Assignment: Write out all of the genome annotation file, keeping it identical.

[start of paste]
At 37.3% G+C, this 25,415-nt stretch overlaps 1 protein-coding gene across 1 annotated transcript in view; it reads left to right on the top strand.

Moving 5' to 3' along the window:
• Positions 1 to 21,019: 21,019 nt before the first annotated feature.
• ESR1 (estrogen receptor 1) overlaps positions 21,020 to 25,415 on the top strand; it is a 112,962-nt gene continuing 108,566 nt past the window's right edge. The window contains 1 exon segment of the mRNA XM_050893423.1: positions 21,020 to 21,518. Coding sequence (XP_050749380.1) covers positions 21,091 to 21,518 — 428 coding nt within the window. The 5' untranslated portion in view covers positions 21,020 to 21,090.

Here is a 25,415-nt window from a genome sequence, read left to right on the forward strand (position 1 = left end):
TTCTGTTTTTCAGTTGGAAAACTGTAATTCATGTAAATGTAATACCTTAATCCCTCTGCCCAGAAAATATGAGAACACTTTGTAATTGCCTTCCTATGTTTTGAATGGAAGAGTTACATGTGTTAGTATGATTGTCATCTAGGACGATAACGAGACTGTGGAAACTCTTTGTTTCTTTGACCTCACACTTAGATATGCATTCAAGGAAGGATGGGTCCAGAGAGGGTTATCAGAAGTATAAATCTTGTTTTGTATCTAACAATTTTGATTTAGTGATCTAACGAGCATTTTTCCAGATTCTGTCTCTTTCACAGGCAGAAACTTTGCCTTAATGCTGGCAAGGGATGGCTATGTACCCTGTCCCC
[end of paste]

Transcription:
At 37.3% G+C, this 25,415-nt stretch overlaps 1 protein-coding gene across 1 annotated transcript in view; it reads left to right on the top strand.

Moving 5' to 3' along the window:
• Positions 1 to 21,019: 21,019 nt before the first annotated feature.
• ESR1 (estrogen receptor 1) overlaps positions 21,020 to 25,415 on the top strand; it is a 112,962-nt gene continuing 108,566 nt past the window's right edge. The window contains 1 exon segment of the mRNA XM_050893423.1: positions 21,020 to 21,518. Coding sequence (XP_050749380.1) covers positions 21,091 to 21,518 — 428 coding nt within the window. The 5' untranslated portion in view covers positions 21,020 to 21,090.

Here is a 25,415-nt window from a genome sequence, read left to right on the forward strand (position 1 = left end):
TTCTGTTTTTCAGTTGGAAAACTGTAATTCATGTAAATGTAATACCTTAATCCCTCTGCCCAGAAAATATGAGAACACTTTGTAATTGCCTTCCTATGTTTTGAATGGAAGAGTTACATGTGTTAGTATGATTGTCATCTAGGACGATAACGAGACTGTGGAAACTCTTTGTTTCTTTGACCTCACACTTAGATATGCATTCAAGGAAGGATGGGTCCAGAGAGGGTTATCAGAAGTATAAATCTTGTTTTGTATCTAACAATTTTGATTTAGTGATCTAACGAGCATTTTTCCAGATTCTGTCTCTTTCACAGGCAGAAACTTTGCCTTAATGCTGGCAAGGGATGGCTATGTACCCTGTCCCC